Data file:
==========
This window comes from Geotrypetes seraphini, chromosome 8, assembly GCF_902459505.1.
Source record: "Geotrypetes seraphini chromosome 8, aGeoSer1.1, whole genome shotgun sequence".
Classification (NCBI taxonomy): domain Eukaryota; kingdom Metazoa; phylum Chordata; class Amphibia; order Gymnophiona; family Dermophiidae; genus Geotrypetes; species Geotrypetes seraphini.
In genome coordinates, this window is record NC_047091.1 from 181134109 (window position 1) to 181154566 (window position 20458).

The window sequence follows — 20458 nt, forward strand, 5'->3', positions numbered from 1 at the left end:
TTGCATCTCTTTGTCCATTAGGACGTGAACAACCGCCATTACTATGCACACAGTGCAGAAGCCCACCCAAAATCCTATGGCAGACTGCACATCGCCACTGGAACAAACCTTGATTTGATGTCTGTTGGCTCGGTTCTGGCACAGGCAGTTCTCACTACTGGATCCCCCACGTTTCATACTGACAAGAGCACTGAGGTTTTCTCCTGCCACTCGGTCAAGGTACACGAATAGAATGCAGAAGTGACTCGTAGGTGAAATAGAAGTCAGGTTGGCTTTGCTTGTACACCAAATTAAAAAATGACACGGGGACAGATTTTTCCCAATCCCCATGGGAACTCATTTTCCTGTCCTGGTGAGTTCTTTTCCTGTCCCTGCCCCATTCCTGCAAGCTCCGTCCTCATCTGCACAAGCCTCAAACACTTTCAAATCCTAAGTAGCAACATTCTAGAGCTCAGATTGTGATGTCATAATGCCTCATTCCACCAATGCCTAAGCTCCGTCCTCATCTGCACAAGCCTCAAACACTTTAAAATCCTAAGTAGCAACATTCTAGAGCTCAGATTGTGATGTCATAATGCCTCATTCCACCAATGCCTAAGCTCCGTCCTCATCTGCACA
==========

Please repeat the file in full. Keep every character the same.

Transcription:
This window comes from Geotrypetes seraphini, chromosome 8, assembly GCF_902459505.1.
Source record: "Geotrypetes seraphini chromosome 8, aGeoSer1.1, whole genome shotgun sequence".
Classification (NCBI taxonomy): domain Eukaryota; kingdom Metazoa; phylum Chordata; class Amphibia; order Gymnophiona; family Dermophiidae; genus Geotrypetes; species Geotrypetes seraphini.
In genome coordinates, this window is record NC_047091.1 from 181134109 (window position 1) to 181154566 (window position 20458).

The window sequence follows — 20458 nt, forward strand, 5'->3', positions numbered from 1 at the left end:
TTGCATCTCTTTGTCCATTAGGACGTGAACAACCGCCATTACTATGCACACAGTGCAGAAGCCCACCCAAAATCCTATGGCAGACTGCACATCGCCACTGGAACAAACCTTGATTTGATGTCTGTTGGCTCGGTTCTGGCACAGGCAGTTCTCACTACTGGATCCCCCACGTTTCATACTGACAAGAGCACTGAGGTTTTCTCCTGCCACTCGGTCAAGGTACACGAATAGAATGCAGAAGTGACTCGTAGGTGAAATAGAAGTCAGGTTGGCTTTGCTTGTACACCAAATTAAAAAATGACACGGGGACAGATTTTTCCCAATCCCCATGGGAACTCATTTTCCTGTCCTGGTGAGTTCTTTTCCTGTCCCTGCCCCATTCCTGCAAGCTCCGTCCTCATCTGCACAAGCCTCAAACACTTTCAAATCCTAAGTAGCAACATTCTAGAGCTCAGATTGTGATGTCATAATGCCTCATTCCACCAATGCCTAAGCTCCGTCCTCATCTGCACAAGCCTCAAACACTTTAAAATCCTAAGTAGCAACATTCTAGAGCTCAGATTGTGATGTCATAATGCCTCATTCCACCAATGCCTAAGCTCCGTCCTCATCTGCACA